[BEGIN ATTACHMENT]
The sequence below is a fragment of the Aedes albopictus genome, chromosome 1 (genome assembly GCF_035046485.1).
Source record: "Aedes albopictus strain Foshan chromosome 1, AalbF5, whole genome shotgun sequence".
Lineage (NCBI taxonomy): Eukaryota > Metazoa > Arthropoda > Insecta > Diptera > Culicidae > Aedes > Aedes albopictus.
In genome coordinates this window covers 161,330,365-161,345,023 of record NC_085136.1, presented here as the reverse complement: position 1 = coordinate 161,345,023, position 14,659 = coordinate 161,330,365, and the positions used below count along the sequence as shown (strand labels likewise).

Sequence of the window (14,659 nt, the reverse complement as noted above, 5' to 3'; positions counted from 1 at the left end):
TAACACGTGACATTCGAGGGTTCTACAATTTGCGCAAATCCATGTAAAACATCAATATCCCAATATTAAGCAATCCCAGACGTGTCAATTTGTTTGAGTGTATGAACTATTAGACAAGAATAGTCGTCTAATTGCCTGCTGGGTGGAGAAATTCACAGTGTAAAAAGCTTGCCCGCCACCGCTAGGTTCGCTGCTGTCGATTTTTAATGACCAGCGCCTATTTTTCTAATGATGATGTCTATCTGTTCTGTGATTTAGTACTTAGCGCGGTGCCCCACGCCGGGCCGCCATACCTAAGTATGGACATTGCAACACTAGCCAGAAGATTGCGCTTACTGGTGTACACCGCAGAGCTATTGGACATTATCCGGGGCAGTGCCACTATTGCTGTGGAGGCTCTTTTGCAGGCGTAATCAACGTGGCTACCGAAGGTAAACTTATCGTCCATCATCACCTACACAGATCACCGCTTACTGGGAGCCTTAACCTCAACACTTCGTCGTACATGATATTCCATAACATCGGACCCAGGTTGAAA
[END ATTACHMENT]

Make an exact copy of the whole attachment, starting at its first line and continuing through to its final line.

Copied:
The sequence below is a fragment of the Aedes albopictus genome, chromosome 1 (genome assembly GCF_035046485.1).
Source record: "Aedes albopictus strain Foshan chromosome 1, AalbF5, whole genome shotgun sequence".
Lineage (NCBI taxonomy): Eukaryota > Metazoa > Arthropoda > Insecta > Diptera > Culicidae > Aedes > Aedes albopictus.
In genome coordinates this window covers 161,330,365-161,345,023 of record NC_085136.1, presented here as the reverse complement: position 1 = coordinate 161,345,023, position 14,659 = coordinate 161,330,365, and the positions used below count along the sequence as shown (strand labels likewise).

Sequence of the window (14,659 nt, the reverse complement as noted above, 5' to 3'; positions counted from 1 at the left end):
TAACACGTGACATTCGAGGGTTCTACAATTTGCGCAAATCCATGTAAAACATCAATATCCCAATATTAAGCAATCCCAGACGTGTCAATTTGTTTGAGTGTATGAACTATTAGACAAGAATAGTCGTCTAATTGCCTGCTGGGTGGAGAAATTCACAGTGTAAAAAGCTTGCCCGCCACCGCTAGGTTCGCTGCTGTCGATTTTTAATGACCAGCGCCTATTTTTCTAATGATGATGTCTATCTGTTCTGTGATTTAGTACTTAGCGCGGTGCCCCACGCCGGGCCGCCATACCTAAGTATGGACATTGCAACACTAGCCAGAAGATTGCGCTTACTGGTGTACACCGCAGAGCTATTGGACATTATCCGGGGCAGTGCCACTATTGCTGTGGAGGCTCTTTTGCAGGCGTAATCAACGTGGCTACCGAAGGTAAACTTATCGTCCATCATCACCTACACAGATCACCGCTTACTGGGAGCCTTAACCTCAACACTTCGTCGTACATGATATTCCATAACATCGGACCCAGGTTGAAA